Besides offering a fantastic opportunity to hone focus, coordination, determination and taking turns, lawn games are just plain fun. Set them up close together for the littles and spread them out when Mom and Dad get in on the action. With their low profile and rope rings, they're great for indoors as well.


    We independently select and share the products we love—and may receive a commission if you choose to buy. You've got this.


    The ultimate back-to-school shopping list for busy moms

    Use this list to prep for the best first day ever!

    CasarsaGuru / Getty

    After spending a summer reconnecting with friends and family, enjoying the outdoors and (hopefully!) making time for vacation, it's time for kids to head back to school. They're ready to learn, grow and get out of your hair again! But they'll need some help to get there. Before the exciting first day of school, you'll need to get all the gear together to make school a success.

    As a parent, use this basic but essential school supply list to find everything your little ones need for their classes—even on a budget.

    Loose Leaf Paper

    Even though there won't be any tests or quizzes when school begins, kids take plenty of notes, complete assignments and do in-class exercises. Every student needs at least a few packets of loose-leaf paper for quick notes and doodles. Check with your child's school to find out if they require college ruled or wide ruled before you fill up your shopping cart — odds are they won't, but it's worth being sure.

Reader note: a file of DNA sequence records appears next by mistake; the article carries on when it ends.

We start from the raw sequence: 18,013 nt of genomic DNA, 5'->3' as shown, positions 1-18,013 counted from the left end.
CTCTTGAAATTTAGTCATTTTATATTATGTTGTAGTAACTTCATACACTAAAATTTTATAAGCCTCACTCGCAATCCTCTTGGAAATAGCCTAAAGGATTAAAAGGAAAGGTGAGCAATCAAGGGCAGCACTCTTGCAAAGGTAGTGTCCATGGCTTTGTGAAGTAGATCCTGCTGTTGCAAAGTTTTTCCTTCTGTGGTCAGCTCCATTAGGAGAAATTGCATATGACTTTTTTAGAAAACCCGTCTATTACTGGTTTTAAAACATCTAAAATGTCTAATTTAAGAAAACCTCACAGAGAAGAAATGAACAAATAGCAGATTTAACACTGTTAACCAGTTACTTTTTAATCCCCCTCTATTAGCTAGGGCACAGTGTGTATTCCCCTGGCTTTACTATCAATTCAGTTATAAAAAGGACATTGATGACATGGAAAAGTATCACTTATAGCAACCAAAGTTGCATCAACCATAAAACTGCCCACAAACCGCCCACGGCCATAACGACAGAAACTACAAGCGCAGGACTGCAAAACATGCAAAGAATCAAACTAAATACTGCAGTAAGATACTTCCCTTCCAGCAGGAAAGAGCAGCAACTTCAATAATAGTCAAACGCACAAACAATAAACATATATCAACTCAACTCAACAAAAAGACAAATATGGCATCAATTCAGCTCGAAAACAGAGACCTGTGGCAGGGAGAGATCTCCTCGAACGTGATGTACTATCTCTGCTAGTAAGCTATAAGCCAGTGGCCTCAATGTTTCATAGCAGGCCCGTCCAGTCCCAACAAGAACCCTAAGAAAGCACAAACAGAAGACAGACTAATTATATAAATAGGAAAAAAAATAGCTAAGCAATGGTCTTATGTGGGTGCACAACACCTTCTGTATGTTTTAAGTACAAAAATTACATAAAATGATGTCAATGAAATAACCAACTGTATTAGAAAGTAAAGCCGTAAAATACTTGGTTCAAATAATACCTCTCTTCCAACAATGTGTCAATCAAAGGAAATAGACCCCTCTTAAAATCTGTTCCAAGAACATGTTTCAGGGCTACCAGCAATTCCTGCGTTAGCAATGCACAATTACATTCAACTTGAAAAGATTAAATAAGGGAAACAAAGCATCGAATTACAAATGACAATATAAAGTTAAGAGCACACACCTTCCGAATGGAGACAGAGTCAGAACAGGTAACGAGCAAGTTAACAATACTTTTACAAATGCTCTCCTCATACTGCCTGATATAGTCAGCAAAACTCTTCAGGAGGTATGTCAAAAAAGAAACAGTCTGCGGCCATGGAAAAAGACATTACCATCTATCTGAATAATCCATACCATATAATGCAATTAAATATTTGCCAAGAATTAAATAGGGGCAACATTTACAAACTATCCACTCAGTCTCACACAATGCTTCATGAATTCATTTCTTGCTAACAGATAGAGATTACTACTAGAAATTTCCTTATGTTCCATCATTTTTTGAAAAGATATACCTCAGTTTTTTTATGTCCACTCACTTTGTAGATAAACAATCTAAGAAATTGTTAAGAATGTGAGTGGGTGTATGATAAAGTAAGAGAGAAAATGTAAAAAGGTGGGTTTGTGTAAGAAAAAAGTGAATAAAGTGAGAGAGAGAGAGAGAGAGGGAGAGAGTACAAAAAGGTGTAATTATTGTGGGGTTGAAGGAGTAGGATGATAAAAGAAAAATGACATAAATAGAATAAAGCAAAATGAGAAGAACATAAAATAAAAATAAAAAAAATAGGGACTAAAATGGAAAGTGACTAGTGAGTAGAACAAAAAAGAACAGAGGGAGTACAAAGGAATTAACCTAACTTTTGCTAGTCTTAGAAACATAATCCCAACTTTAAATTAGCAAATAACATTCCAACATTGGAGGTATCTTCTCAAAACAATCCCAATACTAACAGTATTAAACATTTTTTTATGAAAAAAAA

Personal Planner

    Your child will need a personal planner to kick off the school year and keep up with all of their assignments. It's an opportunity to invest in cute school supplies that motivate your kids every time they open their planners. Plus, planners help kids learn time management and responsible scheduling, which they can carry with them throughout their academic lives and into college and adulthood.


    #2 Pencils

    Most classes require #2 pencils because they show up easily on test bubble sheets that machines scan and grade. Add them to your child's school supply list before they sell out at local stores. A great deal on a large pack will likely last through the year.


    Black Ink Pens

    Teachers grade in red ink pens so their notes stand out as study tools. Your student should use black ink pens that don't bleed on the paper. Their work will stand out and never smudge if you use a tried-and-true brand that knows how to make a quality pen, like BIC.


    Highlighters in Different Colors

    Highlighters help students study if they outline notes in different colors. Get your child a pack so they have all the help they need for their study materials. If they're stressed about the tougher classwork, don't forget to break the tension with jokes that will put them at ease.


    Big Pink Erasers